Hospital orderly turned doctor

Westmead Hospital new medical intern Dr John Lahoud. 

Rosehill resident and new medical intern John Lahoud was born at Westmead Hospital in 1993. Twenty-five years later, he is officially a doctor at the hospital.

John is one of 92 junior medical officers who joined Westmead and Auburn hospitals this week as interns commencing two years of prevocational training.

Another 55 have joined Blacktown and Mount Druitt hospitals.

To support himself while studying, John worked at the hospital as an orderly for 17 months, where he transported patients to and from wards and provided assistance to nurses and allied health staff.

Westmead Hospital’s teaching methods and innovative technology inspired the former Parramatta Marist High School student to apply for the internship at the hospital.

Westmead’s new junior medical officers Dr Albert Vu, Dr Vickie Lee and Dr John Lahoud.

“Working as an orderly was an important experience for me,” Dr Lahoud said.

“It allowed me to truly appreciate the roles of teams and gave me an insight and the experience of working in a hospital environment.

“This experience enhanced my studies, results and my ability to interact with people and patients.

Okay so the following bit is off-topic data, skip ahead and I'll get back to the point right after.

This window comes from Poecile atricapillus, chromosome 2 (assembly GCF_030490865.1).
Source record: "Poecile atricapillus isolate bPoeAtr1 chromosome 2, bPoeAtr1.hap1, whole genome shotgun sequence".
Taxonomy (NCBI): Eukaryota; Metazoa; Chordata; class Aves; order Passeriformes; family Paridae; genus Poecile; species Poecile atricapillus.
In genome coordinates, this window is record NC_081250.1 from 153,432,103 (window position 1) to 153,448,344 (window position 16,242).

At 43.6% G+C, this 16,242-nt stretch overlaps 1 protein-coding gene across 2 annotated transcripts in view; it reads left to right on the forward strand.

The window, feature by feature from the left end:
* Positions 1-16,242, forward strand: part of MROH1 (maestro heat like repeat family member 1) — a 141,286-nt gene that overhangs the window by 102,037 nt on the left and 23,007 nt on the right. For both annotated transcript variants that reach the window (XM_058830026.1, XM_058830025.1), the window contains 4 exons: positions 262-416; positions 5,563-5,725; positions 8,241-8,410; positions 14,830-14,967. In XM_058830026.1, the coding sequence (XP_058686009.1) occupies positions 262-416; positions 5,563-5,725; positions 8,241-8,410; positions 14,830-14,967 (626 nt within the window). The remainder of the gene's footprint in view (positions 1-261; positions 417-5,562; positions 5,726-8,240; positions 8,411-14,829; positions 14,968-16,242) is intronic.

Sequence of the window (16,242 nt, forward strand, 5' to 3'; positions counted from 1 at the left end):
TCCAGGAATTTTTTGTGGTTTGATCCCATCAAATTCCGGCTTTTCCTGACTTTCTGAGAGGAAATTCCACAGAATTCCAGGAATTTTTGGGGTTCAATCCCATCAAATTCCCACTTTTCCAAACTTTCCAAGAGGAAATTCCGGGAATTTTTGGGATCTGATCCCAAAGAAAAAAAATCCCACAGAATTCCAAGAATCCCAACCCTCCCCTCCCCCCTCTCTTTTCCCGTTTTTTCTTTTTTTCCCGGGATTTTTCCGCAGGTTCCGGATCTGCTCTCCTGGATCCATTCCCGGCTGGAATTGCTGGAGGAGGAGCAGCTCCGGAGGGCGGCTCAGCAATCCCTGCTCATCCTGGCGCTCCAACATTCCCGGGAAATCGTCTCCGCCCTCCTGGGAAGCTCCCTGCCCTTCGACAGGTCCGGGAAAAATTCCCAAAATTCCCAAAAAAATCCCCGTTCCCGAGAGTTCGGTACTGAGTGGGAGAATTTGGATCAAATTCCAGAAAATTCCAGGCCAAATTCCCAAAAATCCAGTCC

“It was during this time I made up my mind that I wanted to work at Westmead Hospital and be a part of the hospital’s future and redevelopment.

“I’m interested in a career in surgery and what led me to medicine is the teaching, academics and research, and that’s what led me to Westmead Hospital.”

Westmead Hospital’s chief medical advisor Associate Professor Roslyn Crampton said there are now more than 800 trainee doctors working across Western Sydney Local Health District (WSLHD).

“Our new medical officers have accomplished a lot in their university studies,” Dr Crampton said.

“Now they will all be building on their knowledge, skills and experience as they join the clinical teams who provide excellent care for our patients.

“Westmead Hospital provides a rich training experience across all specialist areas including medicine, surgery and emergency medicine.

“It is in the centre of one of the largest training networks in NSW for interns and junior resident medical staff.”

The interns will rotate through a network of metropolitan, regional or rural hospitals, as well as GP practices.

The 2018/19 NSW State Budget has added 1,370 health staff, including 300 medical practitioners, 950 nurses and midwives and 120 allied health professionals – resulting in a record frontline clinical and clinical support staff of over 105,000 people.

NSW, with 1021 intern positions, up from 999 last year, has more intern positions than any other state or territory – up 251 positions – or 32 per cent – since 2011.

The NSW Government invests around $107 million on NSW’s internship program each year.